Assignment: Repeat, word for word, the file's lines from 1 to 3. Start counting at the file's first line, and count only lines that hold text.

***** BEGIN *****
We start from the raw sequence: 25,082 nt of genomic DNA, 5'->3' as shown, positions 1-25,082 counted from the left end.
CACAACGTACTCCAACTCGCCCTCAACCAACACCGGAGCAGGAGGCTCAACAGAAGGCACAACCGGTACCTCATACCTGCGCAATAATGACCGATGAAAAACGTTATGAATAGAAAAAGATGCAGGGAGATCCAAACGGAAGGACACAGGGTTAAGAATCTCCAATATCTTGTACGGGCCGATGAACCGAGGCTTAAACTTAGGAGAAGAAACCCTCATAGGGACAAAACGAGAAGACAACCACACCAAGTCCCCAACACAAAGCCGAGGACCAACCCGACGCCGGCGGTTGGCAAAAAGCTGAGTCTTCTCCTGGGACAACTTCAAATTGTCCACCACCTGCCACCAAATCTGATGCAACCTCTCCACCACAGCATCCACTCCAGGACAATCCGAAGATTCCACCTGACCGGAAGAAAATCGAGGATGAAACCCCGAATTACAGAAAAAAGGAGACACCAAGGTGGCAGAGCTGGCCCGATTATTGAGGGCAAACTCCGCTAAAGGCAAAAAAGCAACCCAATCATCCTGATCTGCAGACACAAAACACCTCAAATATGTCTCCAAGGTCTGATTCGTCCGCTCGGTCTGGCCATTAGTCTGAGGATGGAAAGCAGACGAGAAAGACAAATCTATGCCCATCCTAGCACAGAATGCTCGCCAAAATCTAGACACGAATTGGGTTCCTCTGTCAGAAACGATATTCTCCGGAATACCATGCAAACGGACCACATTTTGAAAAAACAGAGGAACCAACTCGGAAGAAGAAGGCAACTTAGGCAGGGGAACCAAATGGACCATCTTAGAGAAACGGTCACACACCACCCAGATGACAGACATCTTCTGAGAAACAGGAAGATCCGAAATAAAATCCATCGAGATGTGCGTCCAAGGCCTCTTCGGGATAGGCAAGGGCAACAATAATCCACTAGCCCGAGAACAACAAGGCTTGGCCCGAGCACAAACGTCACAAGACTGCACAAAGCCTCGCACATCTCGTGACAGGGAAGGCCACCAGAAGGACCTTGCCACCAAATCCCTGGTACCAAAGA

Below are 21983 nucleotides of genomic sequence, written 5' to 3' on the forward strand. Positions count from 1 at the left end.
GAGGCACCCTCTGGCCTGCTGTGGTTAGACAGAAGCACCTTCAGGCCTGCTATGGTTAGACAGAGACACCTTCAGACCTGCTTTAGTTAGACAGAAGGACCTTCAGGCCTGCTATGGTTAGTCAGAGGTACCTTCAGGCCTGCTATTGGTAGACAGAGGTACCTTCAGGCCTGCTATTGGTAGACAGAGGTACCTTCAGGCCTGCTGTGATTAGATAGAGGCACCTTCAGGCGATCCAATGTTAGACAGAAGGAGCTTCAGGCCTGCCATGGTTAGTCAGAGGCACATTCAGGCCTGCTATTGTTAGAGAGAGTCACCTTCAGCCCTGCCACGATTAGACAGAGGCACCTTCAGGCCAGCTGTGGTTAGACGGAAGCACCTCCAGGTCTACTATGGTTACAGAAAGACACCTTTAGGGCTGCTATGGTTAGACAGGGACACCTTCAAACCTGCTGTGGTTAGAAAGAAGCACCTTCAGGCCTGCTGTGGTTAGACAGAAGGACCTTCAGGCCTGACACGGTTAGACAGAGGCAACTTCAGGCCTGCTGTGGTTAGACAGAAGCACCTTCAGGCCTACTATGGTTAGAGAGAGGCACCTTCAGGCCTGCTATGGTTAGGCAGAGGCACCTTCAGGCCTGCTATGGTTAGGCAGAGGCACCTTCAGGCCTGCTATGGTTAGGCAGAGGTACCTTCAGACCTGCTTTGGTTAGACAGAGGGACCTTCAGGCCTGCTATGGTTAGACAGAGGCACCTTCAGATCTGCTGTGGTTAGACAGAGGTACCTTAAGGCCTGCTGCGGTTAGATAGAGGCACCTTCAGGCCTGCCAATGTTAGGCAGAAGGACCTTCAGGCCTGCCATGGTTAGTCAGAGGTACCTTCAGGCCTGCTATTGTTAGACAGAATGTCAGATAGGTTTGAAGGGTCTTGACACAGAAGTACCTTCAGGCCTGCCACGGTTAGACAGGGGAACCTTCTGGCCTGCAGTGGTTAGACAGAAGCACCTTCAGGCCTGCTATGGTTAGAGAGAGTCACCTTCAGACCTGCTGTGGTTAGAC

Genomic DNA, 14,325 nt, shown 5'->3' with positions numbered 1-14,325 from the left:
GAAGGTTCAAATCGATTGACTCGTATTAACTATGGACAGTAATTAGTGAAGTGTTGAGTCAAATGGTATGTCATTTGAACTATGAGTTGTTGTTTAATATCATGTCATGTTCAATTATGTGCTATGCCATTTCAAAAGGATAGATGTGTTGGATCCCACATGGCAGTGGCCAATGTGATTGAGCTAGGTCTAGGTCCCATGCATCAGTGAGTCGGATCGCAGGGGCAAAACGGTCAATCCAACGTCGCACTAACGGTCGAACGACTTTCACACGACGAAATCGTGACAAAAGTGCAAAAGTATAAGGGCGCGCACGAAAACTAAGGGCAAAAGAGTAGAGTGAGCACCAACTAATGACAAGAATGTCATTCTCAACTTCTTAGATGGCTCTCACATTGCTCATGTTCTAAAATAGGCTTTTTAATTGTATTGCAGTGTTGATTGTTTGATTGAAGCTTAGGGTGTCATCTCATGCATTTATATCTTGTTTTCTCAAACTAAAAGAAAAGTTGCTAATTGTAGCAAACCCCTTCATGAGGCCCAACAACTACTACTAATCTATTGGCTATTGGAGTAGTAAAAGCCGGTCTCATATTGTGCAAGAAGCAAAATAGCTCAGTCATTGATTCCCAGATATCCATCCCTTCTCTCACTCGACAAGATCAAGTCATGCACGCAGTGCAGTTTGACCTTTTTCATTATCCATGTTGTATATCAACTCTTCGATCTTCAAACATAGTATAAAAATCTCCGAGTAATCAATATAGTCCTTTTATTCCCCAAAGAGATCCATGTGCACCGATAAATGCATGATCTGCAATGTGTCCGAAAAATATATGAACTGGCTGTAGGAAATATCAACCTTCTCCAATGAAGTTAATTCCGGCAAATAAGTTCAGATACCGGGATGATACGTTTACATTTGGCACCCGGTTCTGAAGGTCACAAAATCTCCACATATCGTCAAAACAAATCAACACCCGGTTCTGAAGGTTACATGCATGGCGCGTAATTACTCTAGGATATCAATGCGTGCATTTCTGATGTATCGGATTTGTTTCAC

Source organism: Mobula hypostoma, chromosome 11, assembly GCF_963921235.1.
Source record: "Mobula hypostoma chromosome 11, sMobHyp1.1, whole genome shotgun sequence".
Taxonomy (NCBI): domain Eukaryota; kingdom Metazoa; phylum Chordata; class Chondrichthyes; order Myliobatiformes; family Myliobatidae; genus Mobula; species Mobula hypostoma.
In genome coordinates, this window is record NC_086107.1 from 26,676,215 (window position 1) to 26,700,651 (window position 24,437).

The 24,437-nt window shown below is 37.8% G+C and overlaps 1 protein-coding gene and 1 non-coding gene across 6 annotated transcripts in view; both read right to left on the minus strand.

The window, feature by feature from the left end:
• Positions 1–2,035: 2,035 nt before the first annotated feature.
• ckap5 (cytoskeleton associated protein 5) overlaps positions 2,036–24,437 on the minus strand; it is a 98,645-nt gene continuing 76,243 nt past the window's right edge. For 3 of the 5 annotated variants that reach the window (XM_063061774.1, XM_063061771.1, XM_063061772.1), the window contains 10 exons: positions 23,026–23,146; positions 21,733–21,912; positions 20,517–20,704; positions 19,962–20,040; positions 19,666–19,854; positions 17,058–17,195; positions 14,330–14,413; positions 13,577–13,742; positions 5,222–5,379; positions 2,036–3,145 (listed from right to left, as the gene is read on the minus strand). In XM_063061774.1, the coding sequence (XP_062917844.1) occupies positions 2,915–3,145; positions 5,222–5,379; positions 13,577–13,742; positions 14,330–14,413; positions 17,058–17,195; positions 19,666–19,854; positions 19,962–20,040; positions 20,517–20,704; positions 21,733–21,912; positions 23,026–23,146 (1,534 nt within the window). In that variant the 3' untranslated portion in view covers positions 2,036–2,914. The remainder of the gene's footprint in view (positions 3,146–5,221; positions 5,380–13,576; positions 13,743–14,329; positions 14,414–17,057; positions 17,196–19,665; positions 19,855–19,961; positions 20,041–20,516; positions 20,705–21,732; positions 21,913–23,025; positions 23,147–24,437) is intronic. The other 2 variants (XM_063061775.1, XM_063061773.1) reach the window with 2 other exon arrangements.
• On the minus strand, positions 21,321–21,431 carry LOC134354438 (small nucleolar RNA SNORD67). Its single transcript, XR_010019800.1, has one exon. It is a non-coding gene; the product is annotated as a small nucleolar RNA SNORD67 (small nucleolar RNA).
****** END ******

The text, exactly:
We start from the raw sequence: 25,082 nt of genomic DNA, 5'->3' as shown, positions 1-25,082 counted from the left end.
CACAACGTACTCCAACTCGCCCTCAACCAACACCGGAGCAGGAGGCTCAACAGAAGGCACAACCGGTACCTCATACCTGCGCAATAATGACCGATGAAAAACGTTATGAATAGAAAAAGATGCAGGGAGATCCAAACGGAAGGACACAGGGTTAAGAATCTCCAATATCTTGTACGGGCCGATGAACCGAGGCTTAAACTTAGGAGAAGAAACCCTCATAGGGACAAAACGAGAAGACAACCACACCAAGTCCCCAACACAAAGCCGAGGACCAACCCGACGCCGGCGGTTGGCAAAAAGCTGAGTCTTCTCCTGGGACAACTTCAAATTGTCCACCACCTGCCACCAAATCTGATGCAACCTCTCCACCACAGCATCCACTCCAGGACAATCCGAAGATTCCACCTGACCGGAAGAAAATCGAGGATGAAACCCCGAATTACAGAAAAAAGGAGACACCAAGGTGGCAGAGCTGGCCCGATTATTGAGGGCAAACTCCGCTAAAGGCAAAAAAGCAACCCAATCATCCTGATCTGCAGACACAAAACACCTCAAATATGTCTCCAAGGTCTGATTCGTCCGCTCGGTCTGGCCATTAGTCTGAGGATGGAAAGCAGACGAGAAAGACAAATCTATGCCCATCCTAGCACAGAATGCTCGCCAAAATCTAGACACGAATTGGGTTCCTCTGTCAGAAACGATATTCTCCGGAATACCATGCAAACGGACCACATTTTGAAAAAACAGAGGAACCAACTCGGAAGAAGAAGGCAACTTAGGCAGGGGAACCAAATGGACCATCTTAGAGAAACGGTCACACACCACCCAGATGACAGACATCTTCTGAGAAACAGGAAGATCCGAAATAAAATCCATCGAGATGTGCGTCCAAGGCCTCTTCGGGATAGGCAAGGGCAACAATAATCCACTAGCCCGAGAACAACAAGGCTTGGCCCGAGCACAAACGTCACAAGACTGCACAAAGCCTCGCACATCTCGTGACAGGGAAGGCCACCAGAAGGACCTTGCCACCAAATCCCTGGTACCAAAGA

Below are 21983 nucleotides of genomic sequence, written 5' to 3' on the forward strand. Positions count from 1 at the left end.